Available on: Immerse LP

Russian producer Kontext is yet another artist exploring the frequently fruitful dubstep/techno fusion sound, but his spartan minimalism and theatrical ambience sets him apart from more cerebral producers like Ramadanman and Scuba or dancefloor killers like Untold. Making his name with a series of mind-expanding twelves on the Immerse label, Dissociate is Kontext’s second album under this moniker but functions as more of a proper debut, a fresh start after the downtempo ennui of first LP La Dissidence. The title fits as these tracks (about half previously released on twelves for Immerse, the other half exclusive to this release) are both disconnected from the “larger” scene and also from each other. While you’ll hear some familiar rhythmic patterns and huge free-floating basslines, this isn’t your every day dubstep, and some of it isn’t even dubstep at all, experimenting with straight-up techno and ambient.

Dissociate is a starkly beautiful album that stubbornly refuses to acknowledge it; one of those unfriendly albums that finds beauty in adversity, hope in hopelessness. Discarding any notions of accessibility or structure, its obtuse tracks average around the seven-to-eight minute mark, some being almost completely formless and offering nothing convenient to latch onto nor any  touchstones on which to rely. Paradoxically, the album begins with one of its most straightforward tracks, the bleepy ‘Impossible Being’ which sounds a bit like a life support system, heart monitors beeping away, mysterious pistons firing off and defibrillators charging rhythmically. Almost like a robo-Mount Kimbie, the slabs of bass are adorned with microscopic percussion, but it pulses with something undeniably techno – if anything a bit more broken beat than proper dubstep – and its extended ambient midsection pretty much destroys any linear conception of style. ‘Bilinguism’ is appropriately two-dimensional, its rough, metallic extrusions occasionally giving way to stretches of skeletal, bare-essentials desert.

Kontext isn’t satisfied staying within the loosely-defined confines of his own sound, occasionally going off the map entirely, such as on album highlight ‘Plumes’. The track, originally released on Immerse back in 2008, stands out with its 4/4 thump and slow leisurely tempo decorated with dusty glitches and a gorgeous, loping progression. Penultimate track ‘On The Bottom Of The Glass’ throws precedent out the window for seven minutes of droning ambience, zero-gravity percussion ambling aimlessly while huge sheets of bass thunder out a jazzy progression like Shackleton crashing a Miles Davis gig.  But the album isn’t all stoic experimentalism, and sometimes it’s best when Kontext plays to his strengths within a given stylistic template. ‘Clinch’ crackles nicely at 140bpm, the nimble drums sounding much faster than that but the nuclear bass drops and shards of piano giving the track texture and firmly placing it in the dubstep category. ‘Searching For Transcendental’, on the other hand, is pure drum-n-bass, the straightforward breaks erupting fluidly between stretches of ambience, melting into each other to keep from getting completely stale. Those stretches of ambience are really what makes Kontext unique; no matter what tangent he’s on to, there’s always those beautiful glassy drones floating in the backdrop, adding a dense, inescapable solemnity to the proceedings, a gravity that works as much in favour of the album (it’s awfully pretty) as it does against it (it’s awfully serious).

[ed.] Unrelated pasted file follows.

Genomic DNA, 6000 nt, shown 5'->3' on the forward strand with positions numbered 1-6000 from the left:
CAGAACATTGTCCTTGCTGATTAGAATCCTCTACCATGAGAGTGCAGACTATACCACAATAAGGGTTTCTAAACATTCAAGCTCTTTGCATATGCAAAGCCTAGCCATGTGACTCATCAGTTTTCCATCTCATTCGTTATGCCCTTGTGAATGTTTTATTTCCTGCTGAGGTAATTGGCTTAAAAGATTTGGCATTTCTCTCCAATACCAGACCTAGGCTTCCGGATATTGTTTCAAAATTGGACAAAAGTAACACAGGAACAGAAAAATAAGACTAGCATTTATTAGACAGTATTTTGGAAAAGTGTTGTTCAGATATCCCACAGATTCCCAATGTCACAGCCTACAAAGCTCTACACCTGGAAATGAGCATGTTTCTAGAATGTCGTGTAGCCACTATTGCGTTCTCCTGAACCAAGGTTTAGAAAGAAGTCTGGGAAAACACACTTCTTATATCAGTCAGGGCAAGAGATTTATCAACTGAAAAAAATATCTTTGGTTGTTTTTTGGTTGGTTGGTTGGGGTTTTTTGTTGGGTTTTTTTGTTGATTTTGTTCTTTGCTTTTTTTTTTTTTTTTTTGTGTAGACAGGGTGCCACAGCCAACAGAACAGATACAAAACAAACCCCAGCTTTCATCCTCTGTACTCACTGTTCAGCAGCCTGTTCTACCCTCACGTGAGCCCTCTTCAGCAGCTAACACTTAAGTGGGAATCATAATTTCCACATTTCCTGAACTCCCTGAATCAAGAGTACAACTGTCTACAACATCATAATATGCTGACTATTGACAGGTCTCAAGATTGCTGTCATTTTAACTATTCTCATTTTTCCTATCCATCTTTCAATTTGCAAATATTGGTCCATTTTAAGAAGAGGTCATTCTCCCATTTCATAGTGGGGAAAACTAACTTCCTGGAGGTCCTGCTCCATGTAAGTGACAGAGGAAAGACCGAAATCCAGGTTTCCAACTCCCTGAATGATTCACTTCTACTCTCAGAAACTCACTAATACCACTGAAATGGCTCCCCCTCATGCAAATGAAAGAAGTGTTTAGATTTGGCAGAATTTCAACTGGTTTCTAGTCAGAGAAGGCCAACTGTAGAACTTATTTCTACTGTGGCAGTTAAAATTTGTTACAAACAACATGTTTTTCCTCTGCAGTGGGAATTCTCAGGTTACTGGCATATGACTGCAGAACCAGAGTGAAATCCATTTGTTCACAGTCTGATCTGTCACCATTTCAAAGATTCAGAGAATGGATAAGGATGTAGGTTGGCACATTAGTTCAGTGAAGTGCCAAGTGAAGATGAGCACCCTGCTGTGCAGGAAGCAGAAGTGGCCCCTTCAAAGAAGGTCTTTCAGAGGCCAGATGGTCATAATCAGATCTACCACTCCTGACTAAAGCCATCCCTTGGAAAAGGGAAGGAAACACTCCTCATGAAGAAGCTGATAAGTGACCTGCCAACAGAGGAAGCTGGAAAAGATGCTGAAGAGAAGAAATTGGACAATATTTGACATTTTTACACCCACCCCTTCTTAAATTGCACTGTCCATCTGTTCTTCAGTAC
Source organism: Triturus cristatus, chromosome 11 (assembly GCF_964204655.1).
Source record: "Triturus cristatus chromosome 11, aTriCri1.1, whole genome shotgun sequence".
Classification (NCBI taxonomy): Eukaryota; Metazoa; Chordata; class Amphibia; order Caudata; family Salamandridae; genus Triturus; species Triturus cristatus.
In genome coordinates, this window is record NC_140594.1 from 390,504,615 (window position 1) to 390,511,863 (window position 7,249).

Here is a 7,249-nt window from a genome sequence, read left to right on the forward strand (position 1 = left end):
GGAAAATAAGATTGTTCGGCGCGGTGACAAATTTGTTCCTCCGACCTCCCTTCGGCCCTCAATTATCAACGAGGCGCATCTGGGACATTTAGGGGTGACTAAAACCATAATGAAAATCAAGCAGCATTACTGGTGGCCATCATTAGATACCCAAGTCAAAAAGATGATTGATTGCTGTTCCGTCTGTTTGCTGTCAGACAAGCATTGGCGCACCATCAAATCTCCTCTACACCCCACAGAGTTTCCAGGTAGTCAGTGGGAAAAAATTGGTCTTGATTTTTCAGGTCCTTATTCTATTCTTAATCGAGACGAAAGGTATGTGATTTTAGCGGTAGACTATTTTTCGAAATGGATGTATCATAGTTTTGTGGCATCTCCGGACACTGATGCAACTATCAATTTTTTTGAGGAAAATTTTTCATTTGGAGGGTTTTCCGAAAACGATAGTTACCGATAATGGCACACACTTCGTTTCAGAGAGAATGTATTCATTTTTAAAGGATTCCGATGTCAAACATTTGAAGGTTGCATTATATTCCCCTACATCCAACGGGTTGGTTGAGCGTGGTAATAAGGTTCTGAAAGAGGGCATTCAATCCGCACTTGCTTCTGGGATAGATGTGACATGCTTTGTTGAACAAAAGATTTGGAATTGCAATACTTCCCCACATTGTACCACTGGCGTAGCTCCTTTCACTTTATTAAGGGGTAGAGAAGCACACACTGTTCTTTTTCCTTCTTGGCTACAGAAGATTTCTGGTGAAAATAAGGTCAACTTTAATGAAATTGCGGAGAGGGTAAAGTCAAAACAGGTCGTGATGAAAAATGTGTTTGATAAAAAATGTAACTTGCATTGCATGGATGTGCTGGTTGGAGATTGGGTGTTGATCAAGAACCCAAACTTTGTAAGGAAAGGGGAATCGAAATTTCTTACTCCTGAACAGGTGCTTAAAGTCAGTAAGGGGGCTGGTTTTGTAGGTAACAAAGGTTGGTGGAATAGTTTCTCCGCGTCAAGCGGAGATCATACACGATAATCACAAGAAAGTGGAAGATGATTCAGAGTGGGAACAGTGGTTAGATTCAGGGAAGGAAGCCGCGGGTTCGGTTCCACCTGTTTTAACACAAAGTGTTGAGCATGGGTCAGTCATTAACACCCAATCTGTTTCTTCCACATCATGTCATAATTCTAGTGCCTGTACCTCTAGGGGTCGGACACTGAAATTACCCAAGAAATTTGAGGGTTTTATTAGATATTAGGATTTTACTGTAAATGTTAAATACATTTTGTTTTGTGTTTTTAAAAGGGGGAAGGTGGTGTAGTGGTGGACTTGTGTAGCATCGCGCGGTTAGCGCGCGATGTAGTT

Maybe it’s merely because of that gravity, but to me, this is not an album to dance to, this is an album to get lost in, as cliched as that sounds. These are long tracks that stretch out as far as they want to, and the album is by no means a breezy affair. You get lost by function, not by choice. It certainly didn’t have to be this long; Dissociate could benefit from a few less tracks, especially a few that were already released – ‘Convex Curved Mirrors’ especially feels unnecessary: despite a few engaging moments, its refusal to commit to any one mood feels more like restless hedging than courageous exploration. Other tracks like ‘Aeromonarch Attacks’ and ‘Ocean In The Bathroom’ are just too long, with no significant development or groove to justify their ridiculous lengths. All in all Dissociate feels like a triumph, its few flaws overridden by the collective strength of this icy monolith; this is a confident, assured release by one of the most under-the-surface innovators in bass music. It’s a bit annoying when half the tracks have already been released, but it’s hard to get too upset about it since they weren’t exactly high-profile releases to begin with, and when the tracks are as amazing as ‘Plumes’, who cares how many times they’ve been released anyway. In the ever-widening and nebulous field of dubstep, Kontext has blown yet another hole wide open, just when it seemed like there was no solid ground left to begin with.

Andrew Ryce

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